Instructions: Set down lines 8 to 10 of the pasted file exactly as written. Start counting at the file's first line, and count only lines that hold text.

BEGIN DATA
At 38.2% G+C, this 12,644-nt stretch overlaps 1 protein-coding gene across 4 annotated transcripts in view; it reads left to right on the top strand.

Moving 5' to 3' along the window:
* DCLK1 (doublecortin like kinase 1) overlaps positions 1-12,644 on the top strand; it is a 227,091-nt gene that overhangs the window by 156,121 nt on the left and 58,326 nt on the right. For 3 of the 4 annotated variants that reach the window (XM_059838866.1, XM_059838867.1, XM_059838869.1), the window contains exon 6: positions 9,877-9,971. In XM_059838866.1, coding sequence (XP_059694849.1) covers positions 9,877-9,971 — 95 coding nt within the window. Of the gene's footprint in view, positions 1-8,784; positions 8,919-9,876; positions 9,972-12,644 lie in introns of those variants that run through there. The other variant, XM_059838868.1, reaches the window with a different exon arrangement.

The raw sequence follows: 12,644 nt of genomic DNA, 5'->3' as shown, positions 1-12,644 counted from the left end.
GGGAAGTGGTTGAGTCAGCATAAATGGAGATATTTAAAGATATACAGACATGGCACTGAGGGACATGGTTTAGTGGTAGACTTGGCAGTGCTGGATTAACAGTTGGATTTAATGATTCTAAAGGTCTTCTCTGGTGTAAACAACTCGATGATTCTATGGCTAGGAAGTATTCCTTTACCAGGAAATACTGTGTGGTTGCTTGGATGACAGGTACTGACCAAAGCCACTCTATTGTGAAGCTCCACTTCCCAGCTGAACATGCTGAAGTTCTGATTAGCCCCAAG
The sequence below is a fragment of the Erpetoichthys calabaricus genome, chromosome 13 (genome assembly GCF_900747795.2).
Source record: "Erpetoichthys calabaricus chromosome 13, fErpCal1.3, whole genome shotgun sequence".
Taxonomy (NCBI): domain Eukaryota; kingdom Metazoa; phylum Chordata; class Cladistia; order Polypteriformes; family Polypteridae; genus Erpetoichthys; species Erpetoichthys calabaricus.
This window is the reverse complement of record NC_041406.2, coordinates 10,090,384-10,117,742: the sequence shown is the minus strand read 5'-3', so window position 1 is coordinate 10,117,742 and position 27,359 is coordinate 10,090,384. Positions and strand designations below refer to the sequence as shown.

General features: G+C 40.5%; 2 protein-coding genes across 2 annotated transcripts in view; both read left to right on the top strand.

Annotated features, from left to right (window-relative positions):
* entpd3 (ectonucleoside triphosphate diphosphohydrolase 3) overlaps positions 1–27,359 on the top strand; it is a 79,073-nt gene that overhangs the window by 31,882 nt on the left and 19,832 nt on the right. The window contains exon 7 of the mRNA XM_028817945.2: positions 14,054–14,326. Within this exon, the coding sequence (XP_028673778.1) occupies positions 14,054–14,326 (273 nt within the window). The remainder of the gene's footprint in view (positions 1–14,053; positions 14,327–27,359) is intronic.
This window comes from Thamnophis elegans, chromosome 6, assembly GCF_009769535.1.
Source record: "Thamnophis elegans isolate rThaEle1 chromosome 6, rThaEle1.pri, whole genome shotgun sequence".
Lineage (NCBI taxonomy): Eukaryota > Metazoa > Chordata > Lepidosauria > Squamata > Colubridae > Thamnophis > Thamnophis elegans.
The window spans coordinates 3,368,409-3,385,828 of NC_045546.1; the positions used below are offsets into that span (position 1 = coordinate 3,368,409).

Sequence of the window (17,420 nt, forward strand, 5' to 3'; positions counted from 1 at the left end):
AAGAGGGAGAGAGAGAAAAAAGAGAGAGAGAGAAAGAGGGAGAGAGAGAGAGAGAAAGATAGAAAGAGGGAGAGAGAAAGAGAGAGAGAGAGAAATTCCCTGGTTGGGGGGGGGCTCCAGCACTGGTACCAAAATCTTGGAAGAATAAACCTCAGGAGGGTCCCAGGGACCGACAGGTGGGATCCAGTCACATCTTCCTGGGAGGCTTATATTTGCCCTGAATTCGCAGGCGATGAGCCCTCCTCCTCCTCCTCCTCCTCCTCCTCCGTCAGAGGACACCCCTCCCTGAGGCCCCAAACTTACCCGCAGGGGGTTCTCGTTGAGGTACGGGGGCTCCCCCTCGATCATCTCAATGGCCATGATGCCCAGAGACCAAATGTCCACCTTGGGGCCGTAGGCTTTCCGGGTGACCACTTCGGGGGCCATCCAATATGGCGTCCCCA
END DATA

Taxonomy (NCBI): domain Eukaryota; kingdom Metazoa; phylum Chordata; class Cladistia; order Polypteriformes; family Polypteridae; genus Erpetoichthys; species Erpetoichthys calabaricus.
This window is the reverse complement of record NC_041406.2, coordinates 10,090,384-10,117,742: the sequence shown is the minus strand read 5'-3', so window position 1 is coordinate 10,117,742 and position 27,359 is coordinate 10,090,384. Positions and strand designations below refer to the sequence as shown.

General features: G+C 40.5%; 2 protein-coding genes across 2 annotated transcripts in view; both read left to right on the top strand.